Roman baths in Paris
October 2016 - One of the things the Romans are most famous for is their architecture. The Romans brought a lot of new ideas to architecture, of which the three most important are the arch, the baked brick, and the use of cement and concrete.
Around 700 BC the Etruscans brought West Asian ideas about architecture to Italy, and they taught these ideas to the Romans. We don't have much Etruscan architecture left, but a lot of their underground tombs do survive, and some traces of their temples.
In the Republican period, the Romans built temples and basilicas, but also they made a lot of improvements to their city: aqueducts and roads and sewers. These buildings and roads paralleled the ones being built at the same time in China and India, in West Asia, in North Africa, and in South America.
The first Roman emperor, Augustus, made more changes: he built a lot of brick and marble buildings, including a big Altar of Peace and a big tomb for his family, and a big stone theater for plays. Augustus' stepson Tiberius rebuilt the Temple of Castor and Pollux in the Roman forum.
Then in 69 AD Vespasian tore down some of the Golden House to build the Colosseum. Vespasian's son Titus built a great triumphal arch, and his other son Domitian built a great palace for himself on the Palatine hill.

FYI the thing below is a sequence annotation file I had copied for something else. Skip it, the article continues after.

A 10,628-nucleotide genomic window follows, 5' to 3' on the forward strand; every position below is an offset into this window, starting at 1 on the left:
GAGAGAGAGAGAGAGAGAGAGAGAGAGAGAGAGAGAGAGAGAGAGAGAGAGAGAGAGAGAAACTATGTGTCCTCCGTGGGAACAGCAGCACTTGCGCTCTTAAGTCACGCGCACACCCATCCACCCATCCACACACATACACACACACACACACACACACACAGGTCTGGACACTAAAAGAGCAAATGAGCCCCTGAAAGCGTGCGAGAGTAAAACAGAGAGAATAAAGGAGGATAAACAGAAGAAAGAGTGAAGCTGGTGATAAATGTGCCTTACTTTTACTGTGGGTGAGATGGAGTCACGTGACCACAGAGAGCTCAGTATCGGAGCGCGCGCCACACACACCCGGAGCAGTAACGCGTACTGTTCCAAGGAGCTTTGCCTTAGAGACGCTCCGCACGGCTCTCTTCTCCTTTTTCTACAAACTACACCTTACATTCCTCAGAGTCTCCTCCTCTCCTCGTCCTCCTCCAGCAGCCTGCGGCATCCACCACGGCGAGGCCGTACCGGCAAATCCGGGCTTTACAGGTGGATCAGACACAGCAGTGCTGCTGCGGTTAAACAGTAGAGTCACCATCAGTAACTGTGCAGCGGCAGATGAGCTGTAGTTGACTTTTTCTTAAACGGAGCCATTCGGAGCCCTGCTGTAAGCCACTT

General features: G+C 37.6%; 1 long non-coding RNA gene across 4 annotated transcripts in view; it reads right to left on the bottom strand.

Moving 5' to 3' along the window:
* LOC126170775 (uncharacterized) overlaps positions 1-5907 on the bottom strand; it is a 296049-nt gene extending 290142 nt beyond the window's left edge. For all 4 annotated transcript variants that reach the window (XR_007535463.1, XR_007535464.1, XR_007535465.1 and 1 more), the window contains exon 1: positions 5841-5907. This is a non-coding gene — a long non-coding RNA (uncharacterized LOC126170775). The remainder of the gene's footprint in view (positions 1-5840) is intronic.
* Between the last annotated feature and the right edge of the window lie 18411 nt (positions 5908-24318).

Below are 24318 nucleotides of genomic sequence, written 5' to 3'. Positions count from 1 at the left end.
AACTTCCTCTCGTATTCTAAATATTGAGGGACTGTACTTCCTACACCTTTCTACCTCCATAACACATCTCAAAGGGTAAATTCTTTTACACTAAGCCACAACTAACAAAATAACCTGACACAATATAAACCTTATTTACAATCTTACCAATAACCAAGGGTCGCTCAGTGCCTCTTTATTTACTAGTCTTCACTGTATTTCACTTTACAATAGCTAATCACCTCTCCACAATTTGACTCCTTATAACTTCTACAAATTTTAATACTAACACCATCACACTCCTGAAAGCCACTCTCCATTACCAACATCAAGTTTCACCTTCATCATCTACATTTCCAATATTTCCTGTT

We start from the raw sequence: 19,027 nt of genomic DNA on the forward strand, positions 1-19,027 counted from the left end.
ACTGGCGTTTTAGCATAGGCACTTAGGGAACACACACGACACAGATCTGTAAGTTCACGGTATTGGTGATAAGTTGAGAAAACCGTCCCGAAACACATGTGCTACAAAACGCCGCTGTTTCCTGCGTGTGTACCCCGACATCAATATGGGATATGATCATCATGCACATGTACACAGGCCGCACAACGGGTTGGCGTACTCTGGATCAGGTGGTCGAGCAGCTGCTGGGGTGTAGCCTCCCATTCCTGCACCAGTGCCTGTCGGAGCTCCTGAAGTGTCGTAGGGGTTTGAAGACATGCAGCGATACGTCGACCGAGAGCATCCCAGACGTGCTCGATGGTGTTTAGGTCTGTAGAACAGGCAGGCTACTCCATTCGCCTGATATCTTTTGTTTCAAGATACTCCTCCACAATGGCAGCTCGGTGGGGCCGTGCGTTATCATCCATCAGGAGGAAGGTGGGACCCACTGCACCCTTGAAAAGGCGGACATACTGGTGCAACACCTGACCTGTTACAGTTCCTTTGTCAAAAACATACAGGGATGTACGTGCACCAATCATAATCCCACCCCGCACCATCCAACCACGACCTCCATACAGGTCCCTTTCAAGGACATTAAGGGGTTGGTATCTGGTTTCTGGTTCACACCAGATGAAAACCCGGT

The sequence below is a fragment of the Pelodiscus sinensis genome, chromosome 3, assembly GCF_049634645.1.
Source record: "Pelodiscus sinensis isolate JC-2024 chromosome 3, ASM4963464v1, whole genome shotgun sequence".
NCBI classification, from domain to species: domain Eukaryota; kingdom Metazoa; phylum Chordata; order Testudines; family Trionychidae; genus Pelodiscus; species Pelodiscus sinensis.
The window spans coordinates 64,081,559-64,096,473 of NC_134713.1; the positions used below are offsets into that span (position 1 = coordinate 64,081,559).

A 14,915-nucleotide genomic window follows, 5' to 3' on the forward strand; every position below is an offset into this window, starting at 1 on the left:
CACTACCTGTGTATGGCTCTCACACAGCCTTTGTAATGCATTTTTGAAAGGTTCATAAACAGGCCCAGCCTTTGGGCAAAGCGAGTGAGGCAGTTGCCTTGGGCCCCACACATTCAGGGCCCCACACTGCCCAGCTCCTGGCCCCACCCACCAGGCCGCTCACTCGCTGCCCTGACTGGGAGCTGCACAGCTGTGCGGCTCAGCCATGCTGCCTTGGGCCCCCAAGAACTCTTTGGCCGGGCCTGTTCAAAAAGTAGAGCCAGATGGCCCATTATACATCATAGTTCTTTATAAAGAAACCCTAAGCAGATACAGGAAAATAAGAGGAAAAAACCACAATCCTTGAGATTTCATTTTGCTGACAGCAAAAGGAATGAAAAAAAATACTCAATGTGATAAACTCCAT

Even though Domitian was assassinated in 96 AD, later architects continued to use the techniques that had been developed for his palace, just as later emperors continued to live in Domitian’s palace. Trajan's architect used brick and concrete arches to build a new forum with a big column in it and an elaborate market building that is the source of modern shopping malls. Trajan also built the first major public bath building in Rome. It may have been the same architect who later designed Hadrian's Pantheon, a temple to all the gods, which used brick and concrete to build a huge dome. Nobody would build a bigger dome for more than a thousand years.
City : A Story of Roman Planning and Construction, by David Macaulay (1983). For kids - brilliant!
A Coloring Book of Ancient Rome, from Bellerophon Books (1988). Easy reading.
Roman Architecture, by Frank Sear (1983). The standard college textbook.
The Architecture of the Roman Empire: An Introductory Study, by William MacDonald (1982). Actually not so introductory, but it's got great illustrations that really make the building techniques clear.
Roman Imperial Architecture, by J. B. Ward-Perkins (1992). A more detailed textbook, and harder going.
Build your own Roman Architecture models:
Build a model of the Roman colosseum
Or this beautiful model of the Colosseum in wooden blocks
Or build a Roman arch out of specially cut wooden blocks
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